BROWN BAG SEMINAR: Synthesis within the Interagency Ecological Program: Growing to Meet Increasing Needs

The Interagency Ecological Program (IEP) is a consortium of State and federal agencies that has been conducting cooperative ecological investigations since the 1970s. The IEP relies upon multidisciplinary teams of agency, academic, nongovernmental organizations, and other scientists to conduct collaborative and scientifically sound monitoring, research, modeling, and synthesis efforts for various aspects of the aquatic ecosystem.

In 2018, the Delta Science Program hosted a series of brown bag seminars that highlighted how research and monitoring performed by the IEP is relevant to decisions being made in the Delta.

Dr. Louise Conrad now leads the Delta Science Program.  Prior to taking on that position, Dr. Conrad was the program manager for estuarine science and synthesis at the Department of Water Resources where her work included visioning and implementing the synthesis program for the Interagency Ecological Program, a consortium of nine agencies which perform monitoring and science in the Delta.  In this brown bag seminar, she discusses the synthesis efforts underway at the Interagency Ecological Program and how they are being used to inform management.

WHAT IS SYNTHESIS?

Dr. Conrad began by defining synthesis, noting that it is a word that is used in many different fields.  For example in the field of chemistry, if you put together multiple compounds, you are synthesizing them into a more complex compound; the textile industry uses synthesis a lot in synthetic fabrics.

However, in the Bay-Delta context, it is the synthesis of environmental data.  One article on the subject was written by Steven Carpenter at the University of Wisconsin Madison; in 2009, he wrote this paper in Bioscience which talks about accelerating synthesis in ecology and environmental sciences.  In his paper, Mr. Carpenter defines it as this: ‘Synthesis occurs when disparate data, concepts, or theories are integrated in ways that yield new knowledge, insights, or explanations.’

However, synthesis is not the same thing as analysis, Dr. Conrad pointed out.  “Certainly by bringing multiple datasets together, you are synthesizing them and maybe analyzing them,” she said.  “However, to do synthesis, you might not necessarily be using data.  You might be reading papers on multiple different aspects of a certain field, and synthesizing that information into a review, or distilling that information into something that is digestible for the public or for managers.”

Mr. Carpenter explains why synthesis is needed, writing that ‘The ‘burden of knowledge’ … embedded in increasing numbers of journals, papers, and books requires synthesis, if problem-solvers are to use that mass of information efficiently.’

We are in a world that is rich in information; certainly we are in ecology, and we need synthesis in order to digest some of that information,” Dr. Conrad said.

The world is faced with many different and increasingly complex questions and we are going to need synthesis to equip us with knowledge to face them, Mr. Carpenter notes, suggesting that having centers or nuclei of synthesis activity embedded in synthesis centers are really the way to get synthesis done.  He wrote, ‘Synthesis centers offer isolation from distractions, provide neutral ground, encouraging a greater diversity of participation, and in this setting, participants work towards fast progress on exciting questions.’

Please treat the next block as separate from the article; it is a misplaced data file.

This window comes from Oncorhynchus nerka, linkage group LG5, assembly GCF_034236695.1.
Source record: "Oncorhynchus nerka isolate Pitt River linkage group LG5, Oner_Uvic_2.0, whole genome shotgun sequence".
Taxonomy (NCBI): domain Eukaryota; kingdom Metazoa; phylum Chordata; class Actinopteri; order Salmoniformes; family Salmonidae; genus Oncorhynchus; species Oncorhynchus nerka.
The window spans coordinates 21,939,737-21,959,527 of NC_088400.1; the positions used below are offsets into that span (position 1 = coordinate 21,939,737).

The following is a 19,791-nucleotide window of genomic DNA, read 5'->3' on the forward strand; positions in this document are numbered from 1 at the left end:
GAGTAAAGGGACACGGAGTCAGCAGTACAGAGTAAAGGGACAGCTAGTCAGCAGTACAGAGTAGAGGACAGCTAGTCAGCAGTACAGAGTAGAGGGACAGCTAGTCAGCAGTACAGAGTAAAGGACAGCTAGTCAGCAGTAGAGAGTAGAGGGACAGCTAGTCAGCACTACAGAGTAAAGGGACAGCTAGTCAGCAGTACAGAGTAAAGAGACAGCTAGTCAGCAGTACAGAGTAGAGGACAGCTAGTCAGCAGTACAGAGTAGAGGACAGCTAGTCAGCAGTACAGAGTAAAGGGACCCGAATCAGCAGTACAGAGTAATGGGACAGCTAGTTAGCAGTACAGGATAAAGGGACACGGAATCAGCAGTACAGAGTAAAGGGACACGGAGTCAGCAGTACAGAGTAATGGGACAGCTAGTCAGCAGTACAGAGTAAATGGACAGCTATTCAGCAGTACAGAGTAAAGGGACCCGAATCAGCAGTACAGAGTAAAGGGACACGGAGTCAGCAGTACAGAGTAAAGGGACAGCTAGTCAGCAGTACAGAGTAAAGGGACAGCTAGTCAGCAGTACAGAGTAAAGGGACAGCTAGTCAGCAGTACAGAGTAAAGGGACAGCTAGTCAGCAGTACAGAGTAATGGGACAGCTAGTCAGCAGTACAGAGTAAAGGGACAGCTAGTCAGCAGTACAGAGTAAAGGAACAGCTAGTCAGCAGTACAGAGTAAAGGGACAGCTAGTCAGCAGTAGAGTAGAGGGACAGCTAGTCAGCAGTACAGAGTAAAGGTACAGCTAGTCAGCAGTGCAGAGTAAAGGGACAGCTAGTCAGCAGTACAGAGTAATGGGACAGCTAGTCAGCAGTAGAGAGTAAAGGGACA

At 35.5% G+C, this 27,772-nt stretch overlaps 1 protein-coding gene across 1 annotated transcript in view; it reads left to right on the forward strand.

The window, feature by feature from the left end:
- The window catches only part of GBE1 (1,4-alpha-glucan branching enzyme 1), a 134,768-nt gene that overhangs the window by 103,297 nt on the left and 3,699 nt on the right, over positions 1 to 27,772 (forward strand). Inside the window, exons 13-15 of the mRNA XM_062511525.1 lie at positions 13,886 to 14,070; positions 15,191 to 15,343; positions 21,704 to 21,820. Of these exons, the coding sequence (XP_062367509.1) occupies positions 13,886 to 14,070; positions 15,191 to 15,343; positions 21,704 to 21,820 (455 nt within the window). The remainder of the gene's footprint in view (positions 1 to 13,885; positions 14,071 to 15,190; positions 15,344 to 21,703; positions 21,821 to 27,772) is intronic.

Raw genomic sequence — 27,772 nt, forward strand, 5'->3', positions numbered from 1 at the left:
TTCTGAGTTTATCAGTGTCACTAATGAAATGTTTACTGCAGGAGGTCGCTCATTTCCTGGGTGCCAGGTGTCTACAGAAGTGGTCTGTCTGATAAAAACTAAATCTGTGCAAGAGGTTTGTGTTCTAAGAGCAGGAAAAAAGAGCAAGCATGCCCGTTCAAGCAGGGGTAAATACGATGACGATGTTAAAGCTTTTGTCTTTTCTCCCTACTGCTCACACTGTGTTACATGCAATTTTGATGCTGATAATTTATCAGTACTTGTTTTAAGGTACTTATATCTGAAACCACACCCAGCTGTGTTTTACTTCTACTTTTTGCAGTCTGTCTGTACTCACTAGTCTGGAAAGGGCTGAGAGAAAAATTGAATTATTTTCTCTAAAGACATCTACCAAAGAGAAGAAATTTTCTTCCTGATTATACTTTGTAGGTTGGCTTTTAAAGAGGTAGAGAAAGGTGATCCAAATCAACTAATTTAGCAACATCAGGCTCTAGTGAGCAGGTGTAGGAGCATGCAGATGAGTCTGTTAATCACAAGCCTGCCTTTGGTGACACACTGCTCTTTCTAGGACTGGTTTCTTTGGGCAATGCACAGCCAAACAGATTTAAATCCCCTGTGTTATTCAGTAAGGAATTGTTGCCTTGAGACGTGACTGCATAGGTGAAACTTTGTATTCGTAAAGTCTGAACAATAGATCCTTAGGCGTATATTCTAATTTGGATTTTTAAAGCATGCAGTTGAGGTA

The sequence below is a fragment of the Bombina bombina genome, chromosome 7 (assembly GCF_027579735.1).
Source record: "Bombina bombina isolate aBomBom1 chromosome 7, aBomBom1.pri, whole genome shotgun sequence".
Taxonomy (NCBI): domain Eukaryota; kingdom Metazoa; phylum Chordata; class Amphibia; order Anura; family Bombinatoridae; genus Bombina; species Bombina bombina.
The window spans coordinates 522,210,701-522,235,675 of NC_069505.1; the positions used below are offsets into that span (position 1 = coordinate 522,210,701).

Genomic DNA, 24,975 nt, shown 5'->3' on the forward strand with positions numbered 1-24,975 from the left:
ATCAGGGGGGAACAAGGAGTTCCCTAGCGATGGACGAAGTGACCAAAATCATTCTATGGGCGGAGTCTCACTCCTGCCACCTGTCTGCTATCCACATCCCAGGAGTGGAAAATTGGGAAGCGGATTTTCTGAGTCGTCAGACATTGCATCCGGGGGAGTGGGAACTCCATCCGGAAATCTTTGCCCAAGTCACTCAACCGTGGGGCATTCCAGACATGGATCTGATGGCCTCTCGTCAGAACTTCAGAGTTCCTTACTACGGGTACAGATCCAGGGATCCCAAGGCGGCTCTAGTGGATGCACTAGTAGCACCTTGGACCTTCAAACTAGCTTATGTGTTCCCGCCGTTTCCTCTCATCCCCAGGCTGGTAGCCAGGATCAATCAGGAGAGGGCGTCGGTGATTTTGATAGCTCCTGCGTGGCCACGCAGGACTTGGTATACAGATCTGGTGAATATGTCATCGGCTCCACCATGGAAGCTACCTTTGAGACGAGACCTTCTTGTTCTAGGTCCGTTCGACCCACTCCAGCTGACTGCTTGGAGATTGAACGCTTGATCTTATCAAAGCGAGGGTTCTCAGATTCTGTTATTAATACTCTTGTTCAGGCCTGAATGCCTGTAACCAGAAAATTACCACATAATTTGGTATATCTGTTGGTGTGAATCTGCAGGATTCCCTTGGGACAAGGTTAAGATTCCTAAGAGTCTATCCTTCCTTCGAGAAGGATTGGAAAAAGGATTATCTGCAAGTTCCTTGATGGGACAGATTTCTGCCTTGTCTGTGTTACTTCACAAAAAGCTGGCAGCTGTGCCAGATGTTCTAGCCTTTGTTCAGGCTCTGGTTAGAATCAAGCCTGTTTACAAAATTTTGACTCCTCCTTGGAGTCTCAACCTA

Dr. Conrad pointed out that there is a synthesis center in California, the National Center for Ecological Analysis and Synthesis in Santa Barbara, which supports synthesis in many ways, such as helping with management of diverse data sets and bringing people together to work in a dedicated way to synthesizing information for management.  Since the late 1980s, there has been a growing number of synthesis centers worldwide, including China, Europe, the United States, and Australia.  There are about 11 total now in the world as well as an international synthesis consortium that comes together from the synthesis centers to synthesize what is working for them.

We have synthesis of synthesis, and it’s a testament to how important this is,” said Dr. Conrad.  “It’s important to know that we are not the only ones … we have models to follow of what will work, what we maybe shouldn’t try, and we would do well to look at these models.”

WHY DOES THE IEP NEED SYNTHESIS?

Dr. Conrad said there are three reasons why the Interagency Ecological Program needs synthesis:

IEP has volumes of data:  The IEP has over 5 decades of monitoring data, from water quality to nutrients to sturgeon.  “IEP is sampling the entire system; on any given day, someone is out in the field collecting data,” she said.  “There is a large network of high frequency monitoring that is happening; every 15 minutes, over 150 stations are collecting a suite of data about water quality.  So we have a ton of data, and to really leverage it, we’ll need synthesis to bring these data sets to be able to talk to each other and to address questions for management.”

Adaptive management requires synthesis:  The needs for adaptive management of water project operations and habitat restoration will require synthesis.  The ‘evaluate and respond’ phase of the adaptive management cycle is synthesis; we have to be able to look at what we’ve done and provide timely information to adjust that project in the future, and IEP data, since it is so extensive, will be key o that effort, she said.  Some examples:

The FLASH report which was the evaluation of the Fall 2011 low salinity habitat investigations where there were wet conditions and a whole suite of studies going on that looked at the ecosystem response to those wet conditions; the report is a synthesis of their observations.

More recently, the Department of Water Resources operated the Suisun Marsh Salinity Control Gates to improve low salinity habitat for Delta smelt in Suisun Marsh in August of 2018.  “We need now to be looking at exactly what happened.  Do we want to do this again?  How should we modify it, if we should at all?  There is a large suite of data to analyze and synthesize now.”

The California Eco Restore initiative plans to restore tidal wetland habitat.  “We need to understand as we move forward with continuing these projects, is it having the intended effects?  All of this is synthesis work is directly informative to management.”